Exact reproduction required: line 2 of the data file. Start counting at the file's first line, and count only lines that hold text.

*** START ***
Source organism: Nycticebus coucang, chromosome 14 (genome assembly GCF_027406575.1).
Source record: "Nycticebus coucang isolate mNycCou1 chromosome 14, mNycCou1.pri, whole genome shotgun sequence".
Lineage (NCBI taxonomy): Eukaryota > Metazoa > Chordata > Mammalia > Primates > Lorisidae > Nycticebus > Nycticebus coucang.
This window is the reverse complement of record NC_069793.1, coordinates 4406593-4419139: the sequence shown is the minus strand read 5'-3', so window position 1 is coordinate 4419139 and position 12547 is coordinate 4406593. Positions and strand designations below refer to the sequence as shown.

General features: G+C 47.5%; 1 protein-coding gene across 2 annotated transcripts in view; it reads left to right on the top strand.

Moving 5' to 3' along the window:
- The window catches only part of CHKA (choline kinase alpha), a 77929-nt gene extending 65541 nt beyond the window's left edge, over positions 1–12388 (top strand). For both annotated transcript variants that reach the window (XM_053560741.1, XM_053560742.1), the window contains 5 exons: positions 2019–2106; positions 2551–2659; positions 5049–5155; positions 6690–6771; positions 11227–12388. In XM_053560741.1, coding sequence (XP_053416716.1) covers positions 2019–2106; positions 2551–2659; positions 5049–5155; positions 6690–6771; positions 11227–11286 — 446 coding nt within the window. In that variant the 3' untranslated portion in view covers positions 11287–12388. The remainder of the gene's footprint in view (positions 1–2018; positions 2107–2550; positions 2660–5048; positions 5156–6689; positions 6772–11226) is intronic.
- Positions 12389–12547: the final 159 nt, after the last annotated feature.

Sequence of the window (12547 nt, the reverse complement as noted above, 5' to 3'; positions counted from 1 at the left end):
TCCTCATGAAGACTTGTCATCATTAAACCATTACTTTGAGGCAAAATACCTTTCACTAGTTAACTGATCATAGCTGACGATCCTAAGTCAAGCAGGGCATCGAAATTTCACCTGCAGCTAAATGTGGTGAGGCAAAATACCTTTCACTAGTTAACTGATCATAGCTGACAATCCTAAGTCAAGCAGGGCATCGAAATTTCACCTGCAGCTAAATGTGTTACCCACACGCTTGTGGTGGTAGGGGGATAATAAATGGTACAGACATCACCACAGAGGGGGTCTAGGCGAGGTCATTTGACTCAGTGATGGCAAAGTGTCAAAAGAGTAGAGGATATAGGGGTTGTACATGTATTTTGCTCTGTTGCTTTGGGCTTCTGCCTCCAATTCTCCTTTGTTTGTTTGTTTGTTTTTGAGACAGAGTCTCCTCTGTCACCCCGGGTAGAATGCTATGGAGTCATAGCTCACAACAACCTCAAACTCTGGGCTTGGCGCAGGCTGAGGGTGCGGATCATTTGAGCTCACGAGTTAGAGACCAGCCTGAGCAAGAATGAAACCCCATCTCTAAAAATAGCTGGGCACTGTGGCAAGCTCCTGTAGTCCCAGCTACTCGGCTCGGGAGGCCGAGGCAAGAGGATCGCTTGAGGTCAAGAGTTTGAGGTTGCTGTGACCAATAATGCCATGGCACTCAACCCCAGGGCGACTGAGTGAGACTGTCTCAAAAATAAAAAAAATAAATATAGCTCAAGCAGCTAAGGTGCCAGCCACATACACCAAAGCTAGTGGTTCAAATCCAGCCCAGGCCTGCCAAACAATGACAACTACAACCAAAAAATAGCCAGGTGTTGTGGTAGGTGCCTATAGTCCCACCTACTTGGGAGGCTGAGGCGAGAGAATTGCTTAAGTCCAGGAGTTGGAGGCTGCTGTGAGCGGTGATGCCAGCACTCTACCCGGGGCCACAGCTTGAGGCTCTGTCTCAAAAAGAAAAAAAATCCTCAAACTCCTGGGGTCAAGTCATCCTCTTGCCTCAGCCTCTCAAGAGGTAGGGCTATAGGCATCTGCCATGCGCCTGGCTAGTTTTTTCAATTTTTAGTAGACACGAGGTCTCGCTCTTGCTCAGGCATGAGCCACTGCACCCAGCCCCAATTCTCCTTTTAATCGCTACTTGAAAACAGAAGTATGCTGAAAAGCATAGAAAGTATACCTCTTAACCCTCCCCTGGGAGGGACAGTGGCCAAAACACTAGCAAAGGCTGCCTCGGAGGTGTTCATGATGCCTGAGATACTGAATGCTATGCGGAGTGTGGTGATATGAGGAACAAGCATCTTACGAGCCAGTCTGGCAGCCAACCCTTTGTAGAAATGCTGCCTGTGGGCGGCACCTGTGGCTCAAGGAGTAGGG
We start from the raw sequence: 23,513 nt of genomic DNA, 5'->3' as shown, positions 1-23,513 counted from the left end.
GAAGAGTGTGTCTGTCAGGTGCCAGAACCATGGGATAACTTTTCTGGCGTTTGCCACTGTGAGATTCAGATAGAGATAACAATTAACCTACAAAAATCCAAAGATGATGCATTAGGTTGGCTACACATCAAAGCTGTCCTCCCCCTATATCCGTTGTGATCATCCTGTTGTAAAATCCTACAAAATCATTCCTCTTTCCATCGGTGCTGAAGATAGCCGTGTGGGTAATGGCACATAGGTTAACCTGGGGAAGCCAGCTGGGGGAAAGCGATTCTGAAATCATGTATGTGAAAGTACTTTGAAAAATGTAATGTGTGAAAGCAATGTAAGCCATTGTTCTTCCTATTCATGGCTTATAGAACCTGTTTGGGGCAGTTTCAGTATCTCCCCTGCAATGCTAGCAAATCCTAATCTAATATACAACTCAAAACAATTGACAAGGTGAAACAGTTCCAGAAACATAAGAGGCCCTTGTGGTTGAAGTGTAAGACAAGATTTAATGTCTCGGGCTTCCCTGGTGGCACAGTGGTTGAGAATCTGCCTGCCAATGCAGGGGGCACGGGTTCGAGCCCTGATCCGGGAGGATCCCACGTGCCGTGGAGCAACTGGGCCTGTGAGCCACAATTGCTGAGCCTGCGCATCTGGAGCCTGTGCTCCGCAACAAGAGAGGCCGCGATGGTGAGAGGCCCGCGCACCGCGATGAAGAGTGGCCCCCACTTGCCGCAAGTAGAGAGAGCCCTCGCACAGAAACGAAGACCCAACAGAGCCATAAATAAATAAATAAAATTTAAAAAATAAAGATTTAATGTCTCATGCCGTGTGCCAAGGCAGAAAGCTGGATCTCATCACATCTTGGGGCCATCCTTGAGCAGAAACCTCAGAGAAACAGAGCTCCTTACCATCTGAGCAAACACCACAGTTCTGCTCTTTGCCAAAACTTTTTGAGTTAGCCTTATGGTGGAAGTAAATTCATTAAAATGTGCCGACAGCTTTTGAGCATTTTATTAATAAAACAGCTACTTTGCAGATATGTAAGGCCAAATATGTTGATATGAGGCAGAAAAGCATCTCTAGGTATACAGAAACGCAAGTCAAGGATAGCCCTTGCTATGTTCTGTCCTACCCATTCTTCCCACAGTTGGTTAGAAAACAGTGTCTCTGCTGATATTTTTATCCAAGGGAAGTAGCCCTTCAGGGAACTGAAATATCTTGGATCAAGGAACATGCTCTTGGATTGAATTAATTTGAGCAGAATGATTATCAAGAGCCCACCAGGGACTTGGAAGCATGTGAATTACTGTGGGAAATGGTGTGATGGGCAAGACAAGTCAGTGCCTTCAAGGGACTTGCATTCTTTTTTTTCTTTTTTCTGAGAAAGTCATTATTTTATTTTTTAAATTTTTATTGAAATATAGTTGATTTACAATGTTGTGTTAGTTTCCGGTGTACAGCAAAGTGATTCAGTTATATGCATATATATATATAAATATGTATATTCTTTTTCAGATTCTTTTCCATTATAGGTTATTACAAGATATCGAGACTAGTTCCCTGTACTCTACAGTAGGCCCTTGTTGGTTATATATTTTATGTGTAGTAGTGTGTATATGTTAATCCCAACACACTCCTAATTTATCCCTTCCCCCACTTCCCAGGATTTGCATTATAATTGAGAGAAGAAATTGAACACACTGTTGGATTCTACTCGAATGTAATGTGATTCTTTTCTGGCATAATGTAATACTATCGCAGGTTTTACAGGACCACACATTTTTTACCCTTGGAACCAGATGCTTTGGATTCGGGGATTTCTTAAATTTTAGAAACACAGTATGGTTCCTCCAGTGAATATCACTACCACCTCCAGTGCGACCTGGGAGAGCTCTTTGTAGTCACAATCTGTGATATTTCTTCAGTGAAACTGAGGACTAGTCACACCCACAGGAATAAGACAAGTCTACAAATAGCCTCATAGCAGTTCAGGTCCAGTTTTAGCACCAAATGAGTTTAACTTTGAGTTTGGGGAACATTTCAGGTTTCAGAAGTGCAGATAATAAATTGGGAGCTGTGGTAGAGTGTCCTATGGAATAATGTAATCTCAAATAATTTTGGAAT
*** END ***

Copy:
Source record: "Nycticebus coucang isolate mNycCou1 chromosome 14, mNycCou1.pri, whole genome shotgun sequence".